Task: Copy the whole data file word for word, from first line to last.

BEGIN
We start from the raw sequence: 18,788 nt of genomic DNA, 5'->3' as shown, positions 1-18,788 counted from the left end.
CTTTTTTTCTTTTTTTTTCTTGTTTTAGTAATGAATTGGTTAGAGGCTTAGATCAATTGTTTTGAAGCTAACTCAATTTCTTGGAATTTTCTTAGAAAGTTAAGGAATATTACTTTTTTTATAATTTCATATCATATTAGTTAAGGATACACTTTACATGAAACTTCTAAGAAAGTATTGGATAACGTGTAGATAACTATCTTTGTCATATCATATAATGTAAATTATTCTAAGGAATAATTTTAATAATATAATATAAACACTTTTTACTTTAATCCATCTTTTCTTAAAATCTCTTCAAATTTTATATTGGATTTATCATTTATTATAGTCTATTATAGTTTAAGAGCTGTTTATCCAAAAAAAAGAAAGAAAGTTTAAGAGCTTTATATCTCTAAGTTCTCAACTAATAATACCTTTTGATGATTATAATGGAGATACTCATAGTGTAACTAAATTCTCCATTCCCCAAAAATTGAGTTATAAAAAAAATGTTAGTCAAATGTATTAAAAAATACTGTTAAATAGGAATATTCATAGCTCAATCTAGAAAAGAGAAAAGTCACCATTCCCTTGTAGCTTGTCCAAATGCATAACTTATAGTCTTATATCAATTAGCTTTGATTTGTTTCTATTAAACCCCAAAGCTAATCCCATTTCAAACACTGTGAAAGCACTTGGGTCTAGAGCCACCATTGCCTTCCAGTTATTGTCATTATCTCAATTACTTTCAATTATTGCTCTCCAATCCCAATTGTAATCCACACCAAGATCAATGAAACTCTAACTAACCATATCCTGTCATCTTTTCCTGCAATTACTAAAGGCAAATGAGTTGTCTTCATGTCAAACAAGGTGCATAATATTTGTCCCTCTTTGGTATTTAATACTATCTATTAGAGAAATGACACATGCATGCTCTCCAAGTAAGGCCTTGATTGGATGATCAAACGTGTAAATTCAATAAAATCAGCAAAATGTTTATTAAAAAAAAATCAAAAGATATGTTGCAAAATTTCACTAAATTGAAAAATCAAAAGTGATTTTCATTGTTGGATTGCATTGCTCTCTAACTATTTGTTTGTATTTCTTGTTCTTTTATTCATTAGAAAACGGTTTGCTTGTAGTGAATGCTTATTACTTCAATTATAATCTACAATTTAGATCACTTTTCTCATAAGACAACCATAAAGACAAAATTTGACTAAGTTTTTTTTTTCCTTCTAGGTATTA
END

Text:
We start from the raw sequence: 18,788 nt of genomic DNA, 5'->3' as shown, positions 1-18,788 counted from the left end.
CTTTTTTTCTTTTTTTTTCTTGTTTTAGTAATGAATTGGTTAGAGGCTTAGATCAATTGTTTTGAAGCTAACTCAATTTCTTGGAATTTTCTTAGAAAGTTAAGGAATATTACTTTTTTTATAATTTCATATCATATTAGTTAAGGATACACTTTACATGAAACTTCTAAGAAAGTATTGGATAACGTGTAGATAACTATCTTTGTCATATCATATAATGTAAATTATTCTAAGGAATAATTTTAATAATATAATATAAACACTTTTTACTTTAATCCATCTTTTCTTAAAATCTCTTCAAATTTTATATTGGATTTATCATTTATTATAGTCTATTATAGTTTAAGAGCTGTTTATCCAAAAAAAAGAAAGAAAGTTTAAGAGCTTTATATCTCTAAGTTCTCAACTAATAATACCTTTTGATGATTATAATGGAGATACTCATAGTGTAACTAAATTCTCCATTCCCCAAAAATTGAGTTATAAAAAAAATGTTAGTCAAATGTATTAAAAAATACTGTTAAATAGGAATATTCATAGCTCAATCTAGAAAAGAGAAAAGTCACCATTCCCTTGTAGCTTGTCCAAATGCATAACTTATAGTCTTATATCAATTAGCTTTGATTTGTTTCTATTAAACCCCAAAGCTAATCCCATTTCAAACACTGTGAAAGCACTTGGGTCTAGAGCCACCATTGCCTTCCAGTTATTGTCATTATCTCAATTACTTTCAATTATTGCTCTCCAATCCCAATTGTAATCCACACCAAGATCAATGAAACTCTAACTAACCATATCCTGTCATCTTTTCCTGCAATTACTAAAGGCAAATGAGTTGTCTTCATGTCAAACAAGGTGCATAATATTTGTCCCTCTTTGGTATTTAATACTATCTATTAGAGAAATGACACATGCATGCTCTCCAAGTAAGGCCTTGATTGGATGATCAAACGTGTAAATTCAATAAAATCAGCAAAATGTTTATTAAAAAAAAATCAAAAGATATGTTGCAAAATTTCACTAAATTGAAAAATCAAAAGTGATTTTCATTGTTGGATTGCATTGCTCTCTAACTATTTGTTTGTATTTCTTGTTCTTTTATTCATTAGAAAACGGTTTGCTTGTAGTGAATGCTTATTACTTCAATTATAATCTACAATTTAGATCACTTTTCTCATAAGACAACCATAAAGACAAAATTTGACTAAGTTTTTTTTTTCCTTCTAGGTATTA